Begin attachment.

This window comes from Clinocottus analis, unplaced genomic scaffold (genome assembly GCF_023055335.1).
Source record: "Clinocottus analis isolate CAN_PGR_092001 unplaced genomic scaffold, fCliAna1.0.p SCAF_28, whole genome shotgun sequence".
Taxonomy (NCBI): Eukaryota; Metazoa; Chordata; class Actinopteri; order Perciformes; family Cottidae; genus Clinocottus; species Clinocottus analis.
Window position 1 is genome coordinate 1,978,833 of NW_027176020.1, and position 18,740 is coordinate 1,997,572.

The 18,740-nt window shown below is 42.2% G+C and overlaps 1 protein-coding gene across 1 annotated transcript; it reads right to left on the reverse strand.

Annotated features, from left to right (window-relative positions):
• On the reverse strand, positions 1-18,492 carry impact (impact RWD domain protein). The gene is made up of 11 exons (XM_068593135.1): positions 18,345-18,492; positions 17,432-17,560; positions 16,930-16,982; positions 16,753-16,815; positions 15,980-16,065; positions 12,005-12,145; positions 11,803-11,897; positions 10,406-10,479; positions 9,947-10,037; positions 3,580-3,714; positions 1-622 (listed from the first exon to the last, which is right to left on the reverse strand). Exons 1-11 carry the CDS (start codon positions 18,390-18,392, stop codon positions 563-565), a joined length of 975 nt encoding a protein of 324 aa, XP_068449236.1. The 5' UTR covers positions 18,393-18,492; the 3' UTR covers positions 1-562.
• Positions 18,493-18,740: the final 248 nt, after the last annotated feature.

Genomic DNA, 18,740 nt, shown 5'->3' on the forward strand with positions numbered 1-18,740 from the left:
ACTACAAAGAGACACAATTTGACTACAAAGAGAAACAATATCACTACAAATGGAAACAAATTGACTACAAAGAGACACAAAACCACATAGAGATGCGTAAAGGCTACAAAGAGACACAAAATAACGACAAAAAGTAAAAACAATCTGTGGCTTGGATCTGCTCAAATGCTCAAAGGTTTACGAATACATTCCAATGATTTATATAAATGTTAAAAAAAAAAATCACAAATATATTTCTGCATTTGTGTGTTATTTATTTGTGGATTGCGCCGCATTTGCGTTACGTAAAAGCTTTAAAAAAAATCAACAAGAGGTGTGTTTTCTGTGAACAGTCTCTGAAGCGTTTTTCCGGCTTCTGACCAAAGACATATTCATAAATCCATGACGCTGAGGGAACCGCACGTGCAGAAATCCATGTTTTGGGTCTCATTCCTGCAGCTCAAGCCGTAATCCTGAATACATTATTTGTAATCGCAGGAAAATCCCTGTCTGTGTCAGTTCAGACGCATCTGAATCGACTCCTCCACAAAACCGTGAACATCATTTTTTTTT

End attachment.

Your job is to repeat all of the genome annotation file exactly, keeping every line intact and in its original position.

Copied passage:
This window comes from Clinocottus analis, unplaced genomic scaffold (genome assembly GCF_023055335.1).
Source record: "Clinocottus analis isolate CAN_PGR_092001 unplaced genomic scaffold, fCliAna1.0.p SCAF_28, whole genome shotgun sequence".
Taxonomy (NCBI): Eukaryota; Metazoa; Chordata; class Actinopteri; order Perciformes; family Cottidae; genus Clinocottus; species Clinocottus analis.
Window position 1 is genome coordinate 1,978,833 of NW_027176020.1, and position 18,740 is coordinate 1,997,572.

The 18,740-nt window shown below is 42.2% G+C and overlaps 1 protein-coding gene across 1 annotated transcript; it reads right to left on the reverse strand.

Annotated features, from left to right (window-relative positions):
• On the reverse strand, positions 1-18,492 carry impact (impact RWD domain protein). The gene is made up of 11 exons (XM_068593135.1): positions 18,345-18,492; positions 17,432-17,560; positions 16,930-16,982; positions 16,753-16,815; positions 15,980-16,065; positions 12,005-12,145; positions 11,803-11,897; positions 10,406-10,479; positions 9,947-10,037; positions 3,580-3,714; positions 1-622 (listed from the first exon to the last, which is right to left on the reverse strand). Exons 1-11 carry the CDS (start codon positions 18,390-18,392, stop codon positions 563-565), a joined length of 975 nt encoding a protein of 324 aa, XP_068449236.1. The 5' UTR covers positions 18,393-18,492; the 3' UTR covers positions 1-562.
• Positions 18,493-18,740: the final 248 nt, after the last annotated feature.

Genomic DNA, 18,740 nt, shown 5'->3' on the forward strand with positions numbered 1-18,740 from the left:
ACTACAAAGAGACACAATTTGACTACAAAGAGAAACAATATCACTACAAATGGAAACAAATTGACTACAAAGAGACACAAAACCACATAGAGATGCGTAAAGGCTACAAAGAGACACAAAATAACGACAAAAAGTAAAAACAATCTGTGGCTTGGATCTGCTCAAATGCTCAAAGGTTTACGAATACATTCCAATGATTTATATAAATGTTAAAAAAAAAAATCACAAATATATTTCTGCATTTGTGTGTTATTTATTTGTGGATTGCGCCGCATTTGCGTTACGTAAAAGCTTTAAAAAAAATCAACAAGAGGTGTGTTTTCTGTGAACAGTCTCTGAAGCGTTTTTCCGGCTTCTGACCAAAGACATATTCATAAATCCATGACGCTGAGGGAACCGCACGTGCAGAAATCCATGTTTTGGGTCTCATTCCTGCAGCTCAAGCCGTAATCCTGAATACATTATTTGTAATCGCAGGAAAATCCCTGTCTGTGTCAGTTCAGACGCATCTGAATCGACTCCTCCACAAAACCGTGAACATCATTTTTTTTT